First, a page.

Adding Remote Solar is OK, but Better Ideas Await Austin

by Mike Sloan. Oct 14, 2015.

I  was a member of the 2014 Generation Planning Task Force and, despite being a renewable energy consultant for 25+ years, did not vote in favor of the plan to add 600 MW of solar. (My reasons are explained below.) 

Regarding the expected October 15, 2015 vote on additional solar contracts for Austin Energy (AE),  I  offer the following thoughts in support of  those who favor  the solar contracts:

  •  OVERALL: it should be a pretty good long term deal but is likely to increase electric bills in the near term.
  • This solar deal is NOTHING like the 2008 biomass deal, which was a stinker environmentally (lots of stack emissions and water use) and super stinker economically (about 4X more expensive than current solar).
  • Locking in solar now takes advantage of federal tax incentives and low interest rates.

Some additional factors impacting the decision however:

  • Solar contract prices are likely to continue to decline (as stated by AE) but it may be several years before they drop below the level of current offers.
  • Additional solar investment seems at odds with city’s affordability goal and should be justified (e.g. that long term benefits outweigh short term added costs).
  • West Texas solar is not “local generation” and a moderate substitute for “ERCOT price spike” protection now provided by the Decker Gas plant, which conceptually the solar is intended to replace.

WHY I DID NOT SUPPORT THE 2014 GENERATION PLAN  (I abstained)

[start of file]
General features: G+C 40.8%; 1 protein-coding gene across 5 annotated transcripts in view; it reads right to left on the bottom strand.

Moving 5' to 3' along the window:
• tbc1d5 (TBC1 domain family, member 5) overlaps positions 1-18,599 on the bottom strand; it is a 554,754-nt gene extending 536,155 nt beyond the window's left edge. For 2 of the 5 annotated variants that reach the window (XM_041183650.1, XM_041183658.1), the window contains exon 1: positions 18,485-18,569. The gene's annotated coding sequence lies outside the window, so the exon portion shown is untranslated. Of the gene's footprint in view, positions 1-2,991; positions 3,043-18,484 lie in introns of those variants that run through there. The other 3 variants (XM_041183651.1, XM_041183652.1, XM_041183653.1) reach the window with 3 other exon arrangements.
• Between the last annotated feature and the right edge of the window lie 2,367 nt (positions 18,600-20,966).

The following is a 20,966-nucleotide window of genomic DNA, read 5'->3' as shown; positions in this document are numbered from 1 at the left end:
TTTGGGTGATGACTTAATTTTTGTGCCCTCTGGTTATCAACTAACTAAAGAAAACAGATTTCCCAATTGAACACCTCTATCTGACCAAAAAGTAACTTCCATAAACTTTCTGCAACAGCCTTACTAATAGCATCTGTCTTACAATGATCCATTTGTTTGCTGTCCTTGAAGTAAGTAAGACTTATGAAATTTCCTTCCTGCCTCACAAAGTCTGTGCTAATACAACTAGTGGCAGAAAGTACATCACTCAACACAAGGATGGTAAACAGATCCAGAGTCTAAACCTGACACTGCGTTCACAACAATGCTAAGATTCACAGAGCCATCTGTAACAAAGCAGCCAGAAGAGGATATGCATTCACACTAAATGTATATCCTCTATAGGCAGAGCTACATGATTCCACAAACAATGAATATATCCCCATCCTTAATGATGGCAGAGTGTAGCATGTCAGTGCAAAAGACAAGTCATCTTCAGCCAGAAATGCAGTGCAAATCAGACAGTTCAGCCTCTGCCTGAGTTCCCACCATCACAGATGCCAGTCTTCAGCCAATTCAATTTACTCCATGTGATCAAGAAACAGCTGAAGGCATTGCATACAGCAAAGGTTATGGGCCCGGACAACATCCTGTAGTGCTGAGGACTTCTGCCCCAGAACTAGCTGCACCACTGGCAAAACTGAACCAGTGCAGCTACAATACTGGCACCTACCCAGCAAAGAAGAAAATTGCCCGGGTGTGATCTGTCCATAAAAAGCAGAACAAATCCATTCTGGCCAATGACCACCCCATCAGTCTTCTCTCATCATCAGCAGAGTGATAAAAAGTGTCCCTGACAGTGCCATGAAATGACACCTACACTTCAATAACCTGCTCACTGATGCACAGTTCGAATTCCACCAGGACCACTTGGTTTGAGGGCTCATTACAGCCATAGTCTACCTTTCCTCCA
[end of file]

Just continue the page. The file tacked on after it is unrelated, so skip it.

I strongly believed (and still do today) that there are more important actions Austin Energy should take, and that these have been pushed aside by focus on debate of local gas versus West Texas solar.  Hopefully Austin can address these issues going forward.

Austin should make Criteria-Based Decisions rather than Pre-Selecting Resources (e.g. Biomass & Solar)  “Affordability” and “Climate  Protection” were primary objectives of the 2014 Generation Plan yet the cleanest and cheapest options were not meaningfully considered.  Wind is cheaper than solar and, since it displaces coal use at night, reduces ERCOT carbon emissions much more than daytime solar (likely more than 2X more carbon reduction per $ invested by AE). Additionally, some local solar approaches are voluntary and require little if any investment by the city while providing many local benefits that distant solar projects do not.  Austin can improve in seeking out better ideas and getting more bang for its buck.

Utility Structural and Process Reforms Needed.  City staff, Council and the community seemingly do not share a common vision and their overall working relationship is much less than it should be. Moreover, the utility of today is not best suited to meet the needs of the future. It would be timely, if not overdue, for Austin to contemplate structural reforms such as business model, mission, transparency, technical support staff and governance.

Review and Refine Austin’s Affordability Goal.  It has been apparent for several years that Austin Energy would no longer meet the goal of being in the lower half of electric rates in Texas.  Austin can either ignore this aspect of the goal when making additional investments that put upward pressure on rates, or refine what the intended objectives of this affordability guideline should be.

Mike Sloan

  • Chairman – 1998 Sustainable Energy Task Force
  • Member – 2009 Generation Resource Planning Task Force
  • Member – 2014 Generation Planning Task Force
  • former employee (Solar Analyst) – City of Austin, Electric Utility Division
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